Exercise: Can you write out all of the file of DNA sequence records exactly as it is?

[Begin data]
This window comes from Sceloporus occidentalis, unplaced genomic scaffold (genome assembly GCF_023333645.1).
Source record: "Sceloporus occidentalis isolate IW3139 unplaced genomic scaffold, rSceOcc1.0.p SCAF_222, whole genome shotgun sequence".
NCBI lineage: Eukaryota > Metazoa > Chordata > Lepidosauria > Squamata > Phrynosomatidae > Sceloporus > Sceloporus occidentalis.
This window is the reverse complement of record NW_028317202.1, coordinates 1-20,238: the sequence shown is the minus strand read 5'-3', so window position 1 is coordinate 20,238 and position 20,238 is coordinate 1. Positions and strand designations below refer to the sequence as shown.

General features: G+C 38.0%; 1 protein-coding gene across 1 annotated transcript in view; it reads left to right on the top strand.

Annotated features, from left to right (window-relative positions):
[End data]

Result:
This window comes from Sceloporus occidentalis, unplaced genomic scaffold (genome assembly GCF_023333645.1).
Source record: "Sceloporus occidentalis isolate IW3139 unplaced genomic scaffold, rSceOcc1.0.p SCAF_222, whole genome shotgun sequence".
NCBI lineage: Eukaryota > Metazoa > Chordata > Lepidosauria > Squamata > Phrynosomatidae > Sceloporus > Sceloporus occidentalis.
This window is the reverse complement of record NW_028317202.1, coordinates 1-20,238: the sequence shown is the minus strand read 5'-3', so window position 1 is coordinate 20,238 and position 20,238 is coordinate 1. Positions and strand designations below refer to the sequence as shown.

General features: G+C 38.0%; 1 protein-coding gene across 1 annotated transcript in view; it reads left to right on the top strand.

Annotated features, from left to right (window-relative positions):